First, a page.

Tuesday, October 30, 2012

Some Thoughts On Feminism…

This from my last DBQ follow-up…
I chose to read the link on Judith Sargent Murray, a radical feminist of the 18th century. The article mentions some of Murray's at-the-time radical ideas, which are now more or less taken for granted, mostly having to do with the psychological and mental equality between men and women. She was an advocate of equal education, and of the breaking down of unjust cultural restrictions. 
Feminism is always a touchy subject, one which has seen a great amount of evolution in the last few hundred years of history. I think the best way the argument for feminism can be put forward is as, not one of radical subversions of social constructions, but one of common sense. Take this quote from the article as an example: "many people also held the belief that women were incapable of logic and that mental exercise harmed their physical ability to bear children". Here, male society is literally treating women as a subspecies. This may be the work of the corruption of ancient gender roles, but primarily it is caused by a lack of common sense. When all can realize that women and men were created equal, it seems, then sense will be restored to civilization. 
But that's where the difficulty comes in. As I've said before, we humans don't like to settle for any less than the extremes. And the extreme of feminism, as well as many other doctrines, has been playing out in modern history with disturbing results. You see, people often mistake equal for the same. But as any child could tell you, men and women are far from the same. In fact, it is our very differences that make us the most of who we are. Equality without difference is like…well, it's like nothing at all. Imagine a world full of seven billion clones of the same person…sure they're equal, but they've lost any reason to want to be equal. No difference, no need. What I'm trying to say is that, the search for equality isn't about trying to erase all differences, but about seeking the liberty to effectively incorporate your differences into the organism that is the human race. Another example: imagine your hands and feet needing to work together as equals–if they didn't, your body would be uncoordinated and ineffective. But imagine if your hands and feet were to erase their differences–you'd have to walk on a pair hands, or hold a glass with a pair of feet.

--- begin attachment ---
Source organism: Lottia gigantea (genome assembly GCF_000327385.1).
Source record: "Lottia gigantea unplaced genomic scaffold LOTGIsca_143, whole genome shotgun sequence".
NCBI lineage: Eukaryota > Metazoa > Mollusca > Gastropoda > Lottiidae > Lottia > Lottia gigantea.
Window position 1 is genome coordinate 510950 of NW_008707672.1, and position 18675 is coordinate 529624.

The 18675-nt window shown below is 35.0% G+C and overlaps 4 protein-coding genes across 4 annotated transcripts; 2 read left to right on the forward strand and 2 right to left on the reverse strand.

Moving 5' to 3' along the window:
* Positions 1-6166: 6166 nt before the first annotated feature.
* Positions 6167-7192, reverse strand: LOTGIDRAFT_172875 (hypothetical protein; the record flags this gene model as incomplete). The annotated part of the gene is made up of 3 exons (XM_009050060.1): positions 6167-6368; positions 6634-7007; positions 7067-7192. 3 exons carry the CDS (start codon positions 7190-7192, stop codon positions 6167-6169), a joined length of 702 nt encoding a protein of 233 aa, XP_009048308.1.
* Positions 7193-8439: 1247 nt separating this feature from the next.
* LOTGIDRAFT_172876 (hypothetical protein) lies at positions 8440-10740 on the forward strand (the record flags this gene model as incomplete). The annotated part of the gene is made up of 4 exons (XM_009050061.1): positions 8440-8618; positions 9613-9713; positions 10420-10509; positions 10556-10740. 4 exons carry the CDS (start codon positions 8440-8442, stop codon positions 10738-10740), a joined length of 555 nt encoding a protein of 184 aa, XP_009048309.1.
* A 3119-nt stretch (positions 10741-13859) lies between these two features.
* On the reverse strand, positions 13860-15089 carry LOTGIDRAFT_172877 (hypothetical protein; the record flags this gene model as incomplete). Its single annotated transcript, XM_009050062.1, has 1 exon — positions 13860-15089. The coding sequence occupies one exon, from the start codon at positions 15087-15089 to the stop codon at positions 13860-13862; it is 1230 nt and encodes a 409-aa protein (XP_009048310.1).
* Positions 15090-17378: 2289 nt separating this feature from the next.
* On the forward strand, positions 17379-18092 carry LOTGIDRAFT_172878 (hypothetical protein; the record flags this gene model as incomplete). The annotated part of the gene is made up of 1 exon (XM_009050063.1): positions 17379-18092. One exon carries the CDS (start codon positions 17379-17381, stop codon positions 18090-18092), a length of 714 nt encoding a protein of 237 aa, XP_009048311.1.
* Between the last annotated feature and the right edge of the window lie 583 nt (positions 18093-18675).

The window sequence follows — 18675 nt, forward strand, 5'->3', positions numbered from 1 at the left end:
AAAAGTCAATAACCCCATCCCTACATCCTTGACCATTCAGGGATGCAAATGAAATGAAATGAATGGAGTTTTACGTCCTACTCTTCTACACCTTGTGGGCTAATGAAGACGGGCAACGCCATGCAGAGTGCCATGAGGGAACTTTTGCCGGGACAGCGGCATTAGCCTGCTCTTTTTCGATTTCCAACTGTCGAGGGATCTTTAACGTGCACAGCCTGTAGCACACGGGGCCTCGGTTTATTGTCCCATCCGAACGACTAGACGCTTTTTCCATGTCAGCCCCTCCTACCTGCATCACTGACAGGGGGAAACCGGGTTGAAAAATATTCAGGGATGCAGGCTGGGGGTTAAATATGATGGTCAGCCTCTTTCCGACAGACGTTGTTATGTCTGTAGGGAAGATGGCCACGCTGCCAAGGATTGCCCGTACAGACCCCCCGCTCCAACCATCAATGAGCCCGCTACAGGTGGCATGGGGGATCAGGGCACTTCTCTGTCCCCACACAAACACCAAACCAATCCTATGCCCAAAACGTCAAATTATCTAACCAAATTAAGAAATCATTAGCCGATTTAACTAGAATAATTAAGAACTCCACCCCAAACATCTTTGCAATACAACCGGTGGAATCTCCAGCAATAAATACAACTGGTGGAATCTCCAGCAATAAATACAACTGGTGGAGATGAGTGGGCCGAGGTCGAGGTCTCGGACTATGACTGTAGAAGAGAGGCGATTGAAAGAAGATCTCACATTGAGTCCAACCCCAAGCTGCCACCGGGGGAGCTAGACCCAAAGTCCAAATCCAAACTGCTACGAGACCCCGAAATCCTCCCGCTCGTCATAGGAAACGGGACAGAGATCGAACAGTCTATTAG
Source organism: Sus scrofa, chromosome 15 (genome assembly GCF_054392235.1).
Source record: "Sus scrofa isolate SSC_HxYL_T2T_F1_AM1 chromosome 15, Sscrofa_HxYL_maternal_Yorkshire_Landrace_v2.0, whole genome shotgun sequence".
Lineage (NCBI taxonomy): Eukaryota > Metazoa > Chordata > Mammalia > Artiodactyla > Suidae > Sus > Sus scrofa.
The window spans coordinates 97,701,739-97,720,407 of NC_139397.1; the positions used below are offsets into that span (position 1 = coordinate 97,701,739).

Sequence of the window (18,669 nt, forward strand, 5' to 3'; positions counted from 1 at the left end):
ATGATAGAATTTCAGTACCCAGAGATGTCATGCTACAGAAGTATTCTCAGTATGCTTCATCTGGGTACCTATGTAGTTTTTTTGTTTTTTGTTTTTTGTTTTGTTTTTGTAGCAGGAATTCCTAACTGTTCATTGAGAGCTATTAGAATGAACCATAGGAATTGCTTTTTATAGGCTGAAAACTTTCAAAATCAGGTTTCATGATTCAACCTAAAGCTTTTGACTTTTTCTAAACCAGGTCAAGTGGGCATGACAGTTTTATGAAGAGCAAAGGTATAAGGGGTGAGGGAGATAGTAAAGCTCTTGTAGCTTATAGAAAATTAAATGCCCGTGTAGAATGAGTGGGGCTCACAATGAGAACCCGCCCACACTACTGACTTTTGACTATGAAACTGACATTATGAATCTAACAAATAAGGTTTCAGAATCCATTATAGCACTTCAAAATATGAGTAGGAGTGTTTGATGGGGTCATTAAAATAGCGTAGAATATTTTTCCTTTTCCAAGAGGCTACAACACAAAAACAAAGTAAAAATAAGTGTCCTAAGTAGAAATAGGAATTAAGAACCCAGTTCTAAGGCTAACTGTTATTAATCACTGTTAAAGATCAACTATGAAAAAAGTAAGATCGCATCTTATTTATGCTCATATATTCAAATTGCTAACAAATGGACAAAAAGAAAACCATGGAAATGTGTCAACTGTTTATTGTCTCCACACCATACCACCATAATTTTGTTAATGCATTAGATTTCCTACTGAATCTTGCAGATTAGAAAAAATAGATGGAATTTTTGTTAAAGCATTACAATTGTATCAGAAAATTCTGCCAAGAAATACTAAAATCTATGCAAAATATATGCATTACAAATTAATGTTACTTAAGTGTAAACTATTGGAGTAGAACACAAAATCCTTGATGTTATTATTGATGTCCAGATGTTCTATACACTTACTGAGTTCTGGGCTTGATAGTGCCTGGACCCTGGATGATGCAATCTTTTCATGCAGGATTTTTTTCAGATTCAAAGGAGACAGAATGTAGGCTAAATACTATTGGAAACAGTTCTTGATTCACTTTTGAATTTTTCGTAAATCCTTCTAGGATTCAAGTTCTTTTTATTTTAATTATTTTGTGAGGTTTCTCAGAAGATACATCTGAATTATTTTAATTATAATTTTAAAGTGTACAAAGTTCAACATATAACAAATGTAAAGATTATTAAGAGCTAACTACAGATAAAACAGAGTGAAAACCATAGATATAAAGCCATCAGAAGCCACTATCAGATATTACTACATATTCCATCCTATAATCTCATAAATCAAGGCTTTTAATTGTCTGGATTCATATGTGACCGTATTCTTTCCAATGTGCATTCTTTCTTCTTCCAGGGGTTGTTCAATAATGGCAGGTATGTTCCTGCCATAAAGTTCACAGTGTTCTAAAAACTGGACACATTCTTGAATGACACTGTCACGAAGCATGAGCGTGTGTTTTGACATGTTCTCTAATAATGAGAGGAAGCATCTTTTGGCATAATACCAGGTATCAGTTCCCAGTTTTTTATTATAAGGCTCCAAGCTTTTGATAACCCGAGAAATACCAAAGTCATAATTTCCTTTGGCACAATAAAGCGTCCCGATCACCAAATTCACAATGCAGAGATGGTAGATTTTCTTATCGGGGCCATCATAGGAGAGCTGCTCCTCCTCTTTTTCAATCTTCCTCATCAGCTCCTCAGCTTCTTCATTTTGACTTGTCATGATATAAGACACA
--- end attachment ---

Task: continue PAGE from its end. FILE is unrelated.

One more point I would like to make is about the concluding quote of the article: "grant that their minds are by nature equal, yet who shall wonder at the apparent superiority, if indeed custom becomes second nature." I had never stopped to think about where the term "second nature" comes from, but now it makes sense–something repeated enough that it seems the natural thing to do; an environmental adaption masquerading as a second set of genes. This seems to be what history has led us to…the belief that, if repeated enough times, anything is natural. Men two hundred years ago used this belief against women, and had been using it for centuries before… But have things changed so much? In a culture where a third of the population is murdered before it sees the light of day, can we say we have accepted the natural order of things? Throughout history we always seem to find a way to mess with our identities, as well as those of our fellow humans…we need to watch out what we make second nature.